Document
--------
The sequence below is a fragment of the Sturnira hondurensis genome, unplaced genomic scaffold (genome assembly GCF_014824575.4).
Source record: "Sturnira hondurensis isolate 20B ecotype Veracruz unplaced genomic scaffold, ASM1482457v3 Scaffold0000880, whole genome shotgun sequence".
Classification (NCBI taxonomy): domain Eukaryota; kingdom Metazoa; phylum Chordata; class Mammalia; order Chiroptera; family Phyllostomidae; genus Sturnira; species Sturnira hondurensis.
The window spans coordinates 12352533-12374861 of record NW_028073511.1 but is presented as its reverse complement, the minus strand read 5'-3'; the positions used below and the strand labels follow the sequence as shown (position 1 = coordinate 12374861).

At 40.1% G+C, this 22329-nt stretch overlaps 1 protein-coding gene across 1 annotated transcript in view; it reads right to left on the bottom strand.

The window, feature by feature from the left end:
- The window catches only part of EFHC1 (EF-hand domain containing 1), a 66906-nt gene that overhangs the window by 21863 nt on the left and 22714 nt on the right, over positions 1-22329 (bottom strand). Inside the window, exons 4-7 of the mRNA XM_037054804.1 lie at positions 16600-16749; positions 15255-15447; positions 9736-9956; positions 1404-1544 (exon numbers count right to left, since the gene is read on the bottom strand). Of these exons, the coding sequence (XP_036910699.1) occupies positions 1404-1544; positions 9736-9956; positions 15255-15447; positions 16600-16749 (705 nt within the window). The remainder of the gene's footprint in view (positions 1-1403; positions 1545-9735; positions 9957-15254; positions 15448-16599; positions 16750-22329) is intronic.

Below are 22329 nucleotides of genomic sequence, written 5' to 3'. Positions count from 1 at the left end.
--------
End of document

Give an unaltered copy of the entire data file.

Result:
The sequence below is a fragment of the Sturnira hondurensis genome, unplaced genomic scaffold (genome assembly GCF_014824575.4).
Source record: "Sturnira hondurensis isolate 20B ecotype Veracruz unplaced genomic scaffold, ASM1482457v3 Scaffold0000880, whole genome shotgun sequence".
Classification (NCBI taxonomy): domain Eukaryota; kingdom Metazoa; phylum Chordata; class Mammalia; order Chiroptera; family Phyllostomidae; genus Sturnira; species Sturnira hondurensis.
The window spans coordinates 12352533-12374861 of record NW_028073511.1 but is presented as its reverse complement, the minus strand read 5'-3'; the positions used below and the strand labels follow the sequence as shown (position 1 = coordinate 12374861).

At 40.1% G+C, this 22329-nt stretch overlaps 1 protein-coding gene across 1 annotated transcript in view; it reads right to left on the bottom strand.

The window, feature by feature from the left end:
- The window catches only part of EFHC1 (EF-hand domain containing 1), a 66906-nt gene that overhangs the window by 21863 nt on the left and 22714 nt on the right, over positions 1-22329 (bottom strand). Inside the window, exons 4-7 of the mRNA XM_037054804.1 lie at positions 16600-16749; positions 15255-15447; positions 9736-9956; positions 1404-1544 (exon numbers count right to left, since the gene is read on the bottom strand). Of these exons, the coding sequence (XP_036910699.1) occupies positions 1404-1544; positions 9736-9956; positions 15255-15447; positions 16600-16749 (705 nt within the window). The remainder of the gene's footprint in view (positions 1-1403; positions 1545-9735; positions 9957-15254; positions 15448-16599; positions 16750-22329) is intronic.

Below are 22329 nucleotides of genomic sequence, written 5' to 3'. Positions count from 1 at the left end.